Fear of Heights?

September 18, 2017

Squared

It was all-time equity highs across the board last week, as the global markets disregarded the North Korean fireworks in favor of buying 100-year Austrian bonds at a 2% yield. U.S. economic data began to feel the effects of the recent hurricanes (a pop in jobless claims to 284k) while U.S. consumer prices jumped to a surprising +0.4% (outlier or new trend?). As we wait for more bumps in the data and keep an eye on Washington D.C., there can be no denying that the stock markets feel good. Interest rates are low and credit quality remains well above average. And while the indexes are at highs, there are many experts on the sidelines who remain cautious on risk. Very important to highlight the big upward move in low quality names the last two weeks (pointing fingers at Energy and Retail). It is difficult to be short and negative when bottom of the barrel stocks make double digit percentage weekly moves. Likely some of these recent sprints in some sectors are overdone and in need of a rest. But if you are a long-time bear expecting a sharp correction, I would suggest turning off the screens and hibernating off the grid for the next several months.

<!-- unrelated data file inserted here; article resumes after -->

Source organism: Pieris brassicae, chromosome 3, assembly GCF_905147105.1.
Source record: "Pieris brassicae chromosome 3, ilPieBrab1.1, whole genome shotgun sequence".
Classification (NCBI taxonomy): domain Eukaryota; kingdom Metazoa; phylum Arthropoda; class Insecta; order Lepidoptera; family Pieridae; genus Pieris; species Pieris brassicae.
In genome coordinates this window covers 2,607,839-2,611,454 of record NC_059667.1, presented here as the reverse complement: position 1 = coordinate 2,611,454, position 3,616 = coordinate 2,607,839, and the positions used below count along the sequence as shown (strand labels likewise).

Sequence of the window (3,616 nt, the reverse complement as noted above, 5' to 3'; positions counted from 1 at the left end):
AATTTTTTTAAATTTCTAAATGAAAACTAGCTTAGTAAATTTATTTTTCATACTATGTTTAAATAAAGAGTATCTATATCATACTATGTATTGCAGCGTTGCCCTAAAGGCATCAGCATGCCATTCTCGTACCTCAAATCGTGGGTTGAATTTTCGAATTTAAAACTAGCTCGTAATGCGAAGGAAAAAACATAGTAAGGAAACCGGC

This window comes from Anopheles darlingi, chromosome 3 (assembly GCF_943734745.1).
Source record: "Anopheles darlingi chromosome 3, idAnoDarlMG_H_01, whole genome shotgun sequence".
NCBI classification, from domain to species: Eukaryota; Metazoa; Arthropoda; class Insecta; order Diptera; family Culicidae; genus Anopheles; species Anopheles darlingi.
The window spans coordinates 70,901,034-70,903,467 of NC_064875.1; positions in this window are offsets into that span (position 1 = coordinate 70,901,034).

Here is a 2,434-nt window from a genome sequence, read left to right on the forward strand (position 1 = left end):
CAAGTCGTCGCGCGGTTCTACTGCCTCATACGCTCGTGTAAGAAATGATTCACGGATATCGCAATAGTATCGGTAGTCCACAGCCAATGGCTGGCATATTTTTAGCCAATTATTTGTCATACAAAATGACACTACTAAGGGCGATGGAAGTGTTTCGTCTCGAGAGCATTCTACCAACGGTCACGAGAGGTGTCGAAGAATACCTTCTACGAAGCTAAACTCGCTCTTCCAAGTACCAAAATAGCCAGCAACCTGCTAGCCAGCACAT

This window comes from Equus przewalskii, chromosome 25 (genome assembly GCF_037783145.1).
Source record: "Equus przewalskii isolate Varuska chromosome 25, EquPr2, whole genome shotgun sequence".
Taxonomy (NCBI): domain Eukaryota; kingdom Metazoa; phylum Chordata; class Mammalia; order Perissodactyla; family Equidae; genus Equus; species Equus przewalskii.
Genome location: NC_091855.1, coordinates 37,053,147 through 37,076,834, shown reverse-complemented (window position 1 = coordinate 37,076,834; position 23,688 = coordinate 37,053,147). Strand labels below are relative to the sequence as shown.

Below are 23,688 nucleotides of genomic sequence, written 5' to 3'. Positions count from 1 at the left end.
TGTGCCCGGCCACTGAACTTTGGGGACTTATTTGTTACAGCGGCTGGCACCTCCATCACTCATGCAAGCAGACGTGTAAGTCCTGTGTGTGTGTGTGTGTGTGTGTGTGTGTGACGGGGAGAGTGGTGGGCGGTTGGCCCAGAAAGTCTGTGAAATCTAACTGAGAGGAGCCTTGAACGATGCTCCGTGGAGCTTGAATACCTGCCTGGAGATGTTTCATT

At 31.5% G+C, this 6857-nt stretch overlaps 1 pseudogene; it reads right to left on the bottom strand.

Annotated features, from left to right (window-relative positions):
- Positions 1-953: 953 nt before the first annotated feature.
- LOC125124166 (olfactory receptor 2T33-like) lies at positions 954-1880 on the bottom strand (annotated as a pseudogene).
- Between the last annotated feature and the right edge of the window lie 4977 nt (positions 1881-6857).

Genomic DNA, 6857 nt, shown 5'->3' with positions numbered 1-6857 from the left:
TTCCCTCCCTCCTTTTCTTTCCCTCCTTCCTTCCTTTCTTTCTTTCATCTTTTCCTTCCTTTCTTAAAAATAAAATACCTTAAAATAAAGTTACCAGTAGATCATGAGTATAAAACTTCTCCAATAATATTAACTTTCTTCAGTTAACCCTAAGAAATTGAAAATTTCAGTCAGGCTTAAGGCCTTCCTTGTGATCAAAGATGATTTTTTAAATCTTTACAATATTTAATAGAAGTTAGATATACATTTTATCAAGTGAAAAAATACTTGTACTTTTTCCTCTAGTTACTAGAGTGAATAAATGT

Succinctly said by the Urban Camel…

The major US indices all recorded new all-time highs (ATH) this week. The very broad NYSE, covering 2800 stocks, also made a new ATH, suggesting the rally is supported by adequate breadth. Longer-term studies and the fundamental macro data continue to indicate that further upside into year-end is odds-on. Remarkably, a new survey shows that fund managers are the most underweight US equities in 10 years, despite the SPX rising 9 of the last 10 months by an impressive 17%.

(The Fat Pitch)

Perfectly put by Ben Carlson…

Ben Carlson Tweet

Notice the recent surge…

…in new highs and equally important plunge in new lows…

SPY Chart

(Stock Charts)

Another good indicator of market strength: the most shorted stocks are ripping higher…

Bespoke Market Strength Chart